Scientists Say Greenland Sharks May Live 400 Years

NOAA, Flickr // CC BY-2.0
NOAA, Flickr // CC BY-2.0

Get ready to feel like a baby: There may be sharks alive today that are older than the United States. Like, much older. Researchers found a Greenland shark that’s around 392 years old—and 27 others with an average age of 272 years old. They published their findings today, August 11, in the journal Science. 

Young or old, Greenland sharks (Somniosus microcephalus, literally “tiny-headed sleeper”) are extraordinary creatures. They’re the second-largest carnivorous sharks in the world, reaching 2500 pounds. Their teeth are shaped and angled to remove plugs of flesh from their prey, and their own flesh is poisonous. 

Even so, Greenland sharks, like most sharks, present no risk to humans. They’re incredibly slow swimmers and live deep, deep down in the icy waters of the Arctic Ocean. These qualities make them both fascinating to scientists and tricky to track and study. And without data, it’s hard to argue that the sharks need protection.

Julius Nielsen

Previous studies had already found these sharks to have astonishingly long lives. The last estimate, based on a shark caught in 1952, concluded that they could live to be at least 200 years old. 

Science has come a long way since the 1950s, and researchers decided it was time to check again. Fortunately, they had access to a good number of Greenland sharks; unfortunately, that’s because those sharks had been accidentally caught in fishing nets and scientists’ long lines between 2010 and 2013. All 28 female sharks used in the study had been fatally injured by the time they landed onboard—some by other sharks, and some by fishing equipment—and so all were euthanized. After the sharks’ deaths, researchers measured each shark and took tissue samples from the lenses of its eyes.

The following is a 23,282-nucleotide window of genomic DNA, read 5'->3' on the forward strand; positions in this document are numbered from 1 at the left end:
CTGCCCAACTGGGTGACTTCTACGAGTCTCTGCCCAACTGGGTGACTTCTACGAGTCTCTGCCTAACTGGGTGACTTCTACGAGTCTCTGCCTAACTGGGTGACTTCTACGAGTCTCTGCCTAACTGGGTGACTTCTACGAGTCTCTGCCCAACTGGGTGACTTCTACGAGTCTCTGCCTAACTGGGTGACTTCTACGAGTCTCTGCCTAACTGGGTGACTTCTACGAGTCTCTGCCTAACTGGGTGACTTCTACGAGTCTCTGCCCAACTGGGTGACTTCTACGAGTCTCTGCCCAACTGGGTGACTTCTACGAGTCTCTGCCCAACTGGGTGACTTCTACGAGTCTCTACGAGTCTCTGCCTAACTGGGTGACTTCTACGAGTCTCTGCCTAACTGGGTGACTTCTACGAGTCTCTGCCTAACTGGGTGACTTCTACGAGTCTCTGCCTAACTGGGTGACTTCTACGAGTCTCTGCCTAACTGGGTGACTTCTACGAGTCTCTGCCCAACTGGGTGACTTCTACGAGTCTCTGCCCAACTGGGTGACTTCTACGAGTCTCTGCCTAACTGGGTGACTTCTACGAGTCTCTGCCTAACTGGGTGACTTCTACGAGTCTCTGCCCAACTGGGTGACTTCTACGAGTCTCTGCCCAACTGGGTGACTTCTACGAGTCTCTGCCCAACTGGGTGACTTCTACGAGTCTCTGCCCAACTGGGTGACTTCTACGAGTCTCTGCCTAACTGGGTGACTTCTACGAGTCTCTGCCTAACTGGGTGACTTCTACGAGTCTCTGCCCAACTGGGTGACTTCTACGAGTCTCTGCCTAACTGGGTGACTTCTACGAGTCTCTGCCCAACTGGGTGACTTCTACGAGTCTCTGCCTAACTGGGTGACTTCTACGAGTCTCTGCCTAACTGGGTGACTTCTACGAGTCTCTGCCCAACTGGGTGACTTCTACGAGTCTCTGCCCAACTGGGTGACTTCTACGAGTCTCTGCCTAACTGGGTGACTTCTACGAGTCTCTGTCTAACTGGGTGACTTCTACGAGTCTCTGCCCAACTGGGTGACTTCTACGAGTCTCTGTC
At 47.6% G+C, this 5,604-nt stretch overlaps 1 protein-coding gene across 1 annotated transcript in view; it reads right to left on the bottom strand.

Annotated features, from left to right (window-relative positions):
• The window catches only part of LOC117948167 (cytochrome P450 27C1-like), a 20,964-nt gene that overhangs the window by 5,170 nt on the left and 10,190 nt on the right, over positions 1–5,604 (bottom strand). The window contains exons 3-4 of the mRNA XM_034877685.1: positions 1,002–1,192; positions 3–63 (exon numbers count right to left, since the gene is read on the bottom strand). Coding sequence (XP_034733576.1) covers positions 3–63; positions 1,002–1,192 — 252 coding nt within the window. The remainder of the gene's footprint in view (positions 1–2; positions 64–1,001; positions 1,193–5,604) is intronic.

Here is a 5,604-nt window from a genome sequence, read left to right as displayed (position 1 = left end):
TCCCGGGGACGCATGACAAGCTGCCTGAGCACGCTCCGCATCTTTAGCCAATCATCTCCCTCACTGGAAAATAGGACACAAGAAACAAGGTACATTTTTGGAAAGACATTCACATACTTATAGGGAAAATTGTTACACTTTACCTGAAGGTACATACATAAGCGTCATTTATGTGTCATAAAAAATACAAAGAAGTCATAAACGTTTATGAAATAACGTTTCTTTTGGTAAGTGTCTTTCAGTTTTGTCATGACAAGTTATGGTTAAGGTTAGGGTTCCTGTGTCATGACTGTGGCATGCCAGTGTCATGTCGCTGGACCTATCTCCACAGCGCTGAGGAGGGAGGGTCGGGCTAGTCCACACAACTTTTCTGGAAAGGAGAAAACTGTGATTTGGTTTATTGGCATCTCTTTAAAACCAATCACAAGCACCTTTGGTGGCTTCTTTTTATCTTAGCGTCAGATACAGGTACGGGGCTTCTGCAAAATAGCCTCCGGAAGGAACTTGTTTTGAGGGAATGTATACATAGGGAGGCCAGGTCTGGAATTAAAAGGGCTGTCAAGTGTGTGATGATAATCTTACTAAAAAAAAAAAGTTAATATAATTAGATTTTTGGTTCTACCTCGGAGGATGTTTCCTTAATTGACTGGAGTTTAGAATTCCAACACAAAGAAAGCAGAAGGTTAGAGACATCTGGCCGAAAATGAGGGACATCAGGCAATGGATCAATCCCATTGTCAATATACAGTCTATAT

The scientists used radiocarbon dating on the samples to see if they could age the sharks. Once again, they had good data thanks to a bad situation—in this case, nuclear warfare. Scientists have known since the 1950s that nuclear bomb tests leave permanent molecular marks on sea creatures. Consequently, the appearance of bomb-related changes in an animal’s tissue can be seen as a sort of time stamp. But because these changes persist, even animals born after any given bomb can be marked by it if the animals they eat were alive during the test. 

By combining this information with the sharks’ body measurements, the scientists were able to estimate each animal’s approximate age. The youngest sharks sampled were less than 10 feet long and under 100 years old. These were mere pups for Greenland sharks; the data suggested that these animals don’t even reach sexual maturity until they’re around 150 years old. 

The oldest two sharks were 16 feet long apiece, and the scientists estimated their age at 335 (plus or minus 75 years) and 392 (plus or minus 120 years). Considering these averages, the researchers say, a conservative estimate of the shark’s longevity would put them at about 272 years old—still making them the oldest vertebrates on the planet. 

Given these astonishing findings and the threats posed to Greenland sharks by commercial fishing, the authors write, it’s time we start thinking about how to protect them.

Know of something you think we should cover? Email us at tips@mentalfloss.com.

 

A New DNA Test Will Break Down Your Cat's Breed

Basepaws
Basepaws

Modern DNA testing kits can reveal a lot of information about you just by sending your spit off to a lab for analysis. As a result, it's easier than ever to learn about your personal ancestry and health risks. And now, the same goes for your cat, too.